By David Monti, @d9monti
(c) 2015 Race Results Weekly, all rights reserved
At this morning’s 79th Manchester Road Race here, New England’s most prestigious Thanksgiving Day race, some 12,000 runners competed on a seasonally mild and sunny day, and the first one across the line was former Dartmouth and University of Oregon star Will Geoghegan got his first victory on Main Street here in a close sprint finish in his first appearance.
Women’s Recap: Diane Nukuri Repeats at 2015 Manchester Road Race
GEOGHEGAN UPSETS LOCAL OLYMPIAN CABRAL
The crowd lining the 4.748-mile course were only cheering for one athlete in the lead pack of four which had developed in the men’s race by the three-mile mark: Donn Cabral. Cabral, an Olympic steeplechaser, grew up in nearby Glastonbury and has run the race since he was a child. He’s never won here, and he saw today as his best chance.
“I was feeling pretty good today; it was a great opportunity,” Cabral told reporters. “I felt like this was really the year to take the win at Manchester in front of my home crowd. Everyone was cheering along the way. It was really special.”
Cabral asserted himself early. After a 4:22 opening mile led by 2012 Manchester champion Aaron Braun, Cabral pushed the pace up the Highland Street hill. He put in a little surge to collect the “King of the Hill” bonus, then hit the two-mile mark with a one-step lead in 9:26.”
“The race was perfectly set-up for me,” the 25 year-old Cabral explained. “The first mile was reasonable. This was the best I’ve ever felt on the hill.”
But as the four men’s leaders –Braun, Cabral, Geoghegan and Maverick Darling– started to plunge down Porter Street, Braun used the tactic he used to win her before. Like Nukuri, he stepped on the gas down the hill, nearly putting Darling out of podium contention (he later caught up). When the four hit the three mile mark together in 13:51, Braun feared it would become a kicker’s race.”
“There’s a group of four-minute milers in there,” Braun later lamented.
The course has a valley finish: first it goes down, then there is a short but steep climb to the finish line. Geoghegan, 23, who indeed has a 3:57.53 mile to his credit, started his sprint from perhaps 400 meters out. Braun was out the back, and only Cabral tried to cover his move.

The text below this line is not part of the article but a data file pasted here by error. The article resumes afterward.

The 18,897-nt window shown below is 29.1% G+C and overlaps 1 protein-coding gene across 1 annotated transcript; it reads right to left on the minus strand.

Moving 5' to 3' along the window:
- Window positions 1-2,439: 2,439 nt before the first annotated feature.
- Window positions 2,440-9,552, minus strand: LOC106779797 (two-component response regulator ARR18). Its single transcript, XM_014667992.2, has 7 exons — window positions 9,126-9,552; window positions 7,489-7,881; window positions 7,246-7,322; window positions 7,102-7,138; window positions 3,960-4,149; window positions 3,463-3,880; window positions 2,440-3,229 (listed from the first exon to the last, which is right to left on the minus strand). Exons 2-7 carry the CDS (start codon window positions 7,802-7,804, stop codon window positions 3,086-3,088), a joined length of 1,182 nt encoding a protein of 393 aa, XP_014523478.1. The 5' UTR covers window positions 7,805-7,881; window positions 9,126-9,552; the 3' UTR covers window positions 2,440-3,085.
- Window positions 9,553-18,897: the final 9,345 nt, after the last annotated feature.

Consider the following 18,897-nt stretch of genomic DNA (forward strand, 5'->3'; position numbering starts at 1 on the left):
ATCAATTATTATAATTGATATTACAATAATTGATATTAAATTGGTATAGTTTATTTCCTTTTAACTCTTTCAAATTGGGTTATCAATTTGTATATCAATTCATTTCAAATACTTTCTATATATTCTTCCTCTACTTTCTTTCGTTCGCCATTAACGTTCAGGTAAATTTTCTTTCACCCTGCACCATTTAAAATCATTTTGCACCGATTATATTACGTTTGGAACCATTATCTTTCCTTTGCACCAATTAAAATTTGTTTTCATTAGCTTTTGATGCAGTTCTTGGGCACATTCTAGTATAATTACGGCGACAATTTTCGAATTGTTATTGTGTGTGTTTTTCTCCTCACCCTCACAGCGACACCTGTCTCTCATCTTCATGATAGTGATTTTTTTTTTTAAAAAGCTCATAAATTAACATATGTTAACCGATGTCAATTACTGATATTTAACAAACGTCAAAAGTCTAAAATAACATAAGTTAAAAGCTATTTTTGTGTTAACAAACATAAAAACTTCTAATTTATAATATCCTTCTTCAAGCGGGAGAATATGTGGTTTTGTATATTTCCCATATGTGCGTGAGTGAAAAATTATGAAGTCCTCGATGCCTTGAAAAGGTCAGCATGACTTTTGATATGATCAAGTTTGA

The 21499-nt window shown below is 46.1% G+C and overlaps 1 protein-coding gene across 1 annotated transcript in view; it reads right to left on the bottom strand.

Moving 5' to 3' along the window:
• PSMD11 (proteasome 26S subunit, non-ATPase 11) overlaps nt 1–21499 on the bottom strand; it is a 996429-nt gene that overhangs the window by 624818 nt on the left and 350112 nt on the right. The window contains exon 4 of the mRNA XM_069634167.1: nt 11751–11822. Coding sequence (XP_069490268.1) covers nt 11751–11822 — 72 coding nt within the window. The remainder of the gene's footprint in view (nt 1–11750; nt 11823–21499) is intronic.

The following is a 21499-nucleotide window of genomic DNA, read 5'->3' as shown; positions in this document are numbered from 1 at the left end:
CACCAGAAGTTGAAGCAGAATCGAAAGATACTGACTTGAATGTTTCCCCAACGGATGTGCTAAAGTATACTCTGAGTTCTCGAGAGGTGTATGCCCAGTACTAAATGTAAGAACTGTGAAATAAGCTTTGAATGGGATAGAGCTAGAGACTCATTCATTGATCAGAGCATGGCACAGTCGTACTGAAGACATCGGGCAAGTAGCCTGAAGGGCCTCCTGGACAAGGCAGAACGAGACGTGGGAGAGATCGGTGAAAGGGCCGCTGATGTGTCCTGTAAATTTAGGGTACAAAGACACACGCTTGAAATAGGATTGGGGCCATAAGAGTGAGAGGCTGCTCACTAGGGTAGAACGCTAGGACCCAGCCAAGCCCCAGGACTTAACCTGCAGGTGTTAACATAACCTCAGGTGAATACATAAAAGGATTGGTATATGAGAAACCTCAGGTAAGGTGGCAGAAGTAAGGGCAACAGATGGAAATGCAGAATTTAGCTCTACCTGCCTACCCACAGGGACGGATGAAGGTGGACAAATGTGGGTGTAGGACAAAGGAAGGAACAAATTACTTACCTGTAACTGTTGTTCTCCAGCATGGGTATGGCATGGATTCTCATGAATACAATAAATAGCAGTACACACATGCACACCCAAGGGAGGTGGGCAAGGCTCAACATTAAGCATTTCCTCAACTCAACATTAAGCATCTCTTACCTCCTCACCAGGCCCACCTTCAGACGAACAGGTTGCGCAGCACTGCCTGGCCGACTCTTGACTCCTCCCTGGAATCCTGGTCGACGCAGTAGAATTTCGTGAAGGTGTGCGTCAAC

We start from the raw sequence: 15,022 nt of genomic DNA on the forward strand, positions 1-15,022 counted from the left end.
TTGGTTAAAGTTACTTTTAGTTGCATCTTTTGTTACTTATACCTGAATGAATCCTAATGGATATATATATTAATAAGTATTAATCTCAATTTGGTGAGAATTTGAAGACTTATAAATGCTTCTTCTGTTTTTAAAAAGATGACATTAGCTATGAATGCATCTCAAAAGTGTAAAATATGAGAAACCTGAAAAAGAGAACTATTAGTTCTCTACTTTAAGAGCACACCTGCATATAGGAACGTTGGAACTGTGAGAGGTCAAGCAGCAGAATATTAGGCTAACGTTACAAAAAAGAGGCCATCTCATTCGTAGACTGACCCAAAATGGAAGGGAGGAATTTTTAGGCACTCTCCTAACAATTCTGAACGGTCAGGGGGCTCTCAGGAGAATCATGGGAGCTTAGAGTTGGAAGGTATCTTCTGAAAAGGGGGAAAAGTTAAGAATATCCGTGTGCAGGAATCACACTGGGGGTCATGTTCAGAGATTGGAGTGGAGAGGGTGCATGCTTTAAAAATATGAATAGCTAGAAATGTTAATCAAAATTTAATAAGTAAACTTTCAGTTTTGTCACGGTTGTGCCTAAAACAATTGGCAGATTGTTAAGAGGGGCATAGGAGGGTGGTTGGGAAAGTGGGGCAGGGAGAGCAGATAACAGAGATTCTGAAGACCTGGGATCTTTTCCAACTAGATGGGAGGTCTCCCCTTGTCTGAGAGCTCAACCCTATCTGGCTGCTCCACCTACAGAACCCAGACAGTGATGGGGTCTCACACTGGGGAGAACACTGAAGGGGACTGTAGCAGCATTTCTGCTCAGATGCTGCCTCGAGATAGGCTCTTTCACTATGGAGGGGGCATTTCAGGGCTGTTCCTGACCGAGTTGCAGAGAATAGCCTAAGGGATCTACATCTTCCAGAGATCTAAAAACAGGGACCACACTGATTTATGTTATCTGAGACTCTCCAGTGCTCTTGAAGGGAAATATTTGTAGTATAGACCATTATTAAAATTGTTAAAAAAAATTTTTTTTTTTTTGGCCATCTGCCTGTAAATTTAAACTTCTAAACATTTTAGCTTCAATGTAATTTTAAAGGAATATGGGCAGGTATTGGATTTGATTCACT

“Just that last 100, 150 (meters) when the downhill levels out I was trying to go stride-for-stride with Donn,” Geoghegan told Race Results Weekly. “I knew I was making ground on him.”
Cabral was pumping his arms furiously, trying to stay in the taller Geoghegan’s slipstream. But the former Princeton athlete was clearly in pain, and couldn’t hold Geoghegan’s pace in the final push to the line. He was so close to winning, but it wasn’t going to happen today.
“Honestly, the pain in my body was the last part I was feeling,” said the downcast Cabral, shaking his head.
Geoghegan, who grew up in Brunswick, Me., and knew of Manchester’s history, raised his hands and smiled as he broke the tape in 21:34, exactly the same time as last year’s winner, Ben True, who did not compete this year. The win definitely had extra meaning for him given that he grew up in New England.
“It’s great. This is a legendary race,” said Geoghegan. “To be able to come in here and run well my first time is awesome.”
Cabral got second in 21:36, and Darling held on for third in 21:42. Braun finished fourth (21:48) and Tim Ritchie got fifth (21:55).
Well behind the winners, former Runner’s World editor Amby Burfoot, 69, finished the race for the 53rd consecutive time.
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